Staff get glimpse of Cumberland Hospital’s past

Cumberland Hospital staff enjoy a tour of the east campus, including the archaeological dig site.

Cumberland Hospital staff got a glimpse of the past, as well as a vision for the future on May 26, as they enjoyed an open day at the hospital to help mark National Archaeology Week (May 21 – 27).

UrbanGrowth NSW’s Parramatta North Urban Transformation project team hosted guided tours of locations across the site, including the recreation hall, sports oval and pavilion, the home of the beloved grey-headed flying fox colony, as well as the repair works currently underway to the heritage buildings.

Staff also got a chance to view the archaeological digs occurring on the site, which have yielded several interesting finds, including:

  • Aboriginal skinning toll made of glass (c. early 1800s)
  • Tool-making flints
  • Hand-made game counters & miniature porcelain dolls
  • Clay tobacco pipes
  • A lined writing slate & slate pencils (c 1868-1943)
  • Children’s toys
Urban Growth NSW’s archaeological team Casey Peterson, Phil Boney, Susan Whitby and Jamie Eastwood.

UrbanGrowth NSW Western Sydney projects head Matthew Beggs said the open day was an ideal opportunity for staff to learn about the site’s past and exciting future.

“They got the chance to see for themselves what happens on an archaeological dig site, and learn more about the precinct’s rich Aboriginal and colonial heritage.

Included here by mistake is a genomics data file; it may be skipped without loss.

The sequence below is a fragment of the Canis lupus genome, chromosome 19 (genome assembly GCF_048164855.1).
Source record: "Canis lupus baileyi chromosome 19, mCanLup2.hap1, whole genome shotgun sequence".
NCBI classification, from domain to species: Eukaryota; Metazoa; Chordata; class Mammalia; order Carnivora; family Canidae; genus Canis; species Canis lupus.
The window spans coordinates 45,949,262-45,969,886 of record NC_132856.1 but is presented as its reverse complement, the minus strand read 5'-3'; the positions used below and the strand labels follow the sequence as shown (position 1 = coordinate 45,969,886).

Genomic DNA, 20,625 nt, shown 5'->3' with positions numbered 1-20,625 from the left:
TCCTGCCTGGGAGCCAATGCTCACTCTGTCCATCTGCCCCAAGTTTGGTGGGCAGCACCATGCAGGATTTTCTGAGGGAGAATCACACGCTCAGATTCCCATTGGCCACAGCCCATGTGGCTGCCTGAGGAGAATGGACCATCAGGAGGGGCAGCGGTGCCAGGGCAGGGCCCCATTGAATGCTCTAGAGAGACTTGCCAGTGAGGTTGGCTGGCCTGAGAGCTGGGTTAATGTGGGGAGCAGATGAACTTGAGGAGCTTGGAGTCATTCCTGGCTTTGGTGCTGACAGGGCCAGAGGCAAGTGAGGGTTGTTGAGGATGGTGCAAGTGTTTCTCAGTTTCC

“Experts were on hand to explain the history and heritage of the site, while staff got the chance to ask questions about how the area will become a vibrant new precinct over the coming years.”

Staff were given a glimpse of the work before they will be revealed to the general public on May 27.

“Every day we are learning more about the site’s rich heritage and history and gathering ideas about how this can be remembered, interpreted and cherished,” Mr Beggs said.

The NSW Government is working to renew about 30 hectares of land at Parramatta North, including the Cumberland Hospital (East Campus) and the former Norma Parker Periodic Detention Centre.

UrbanGrowth NSW is currently undertaking the first package of heritage conservation work. This includes:

  • Repairs to heritage buildings to ensure they are safe, secure and weatherproof – including works to repair roofs, chimneys, windows, verandahs and other structures.
  • Repairs to the heritage palisade fence along Fleet Street.
  • Archaeological invsetigations to better understand the site’s Aboriginal and European history. All findings will be documented and reported to the NSW Heritage Council & the Office of Environment & Heritage.

Archaeological investigations will continue until mid-2017, while current heritage building repairs will continue until early 2018.

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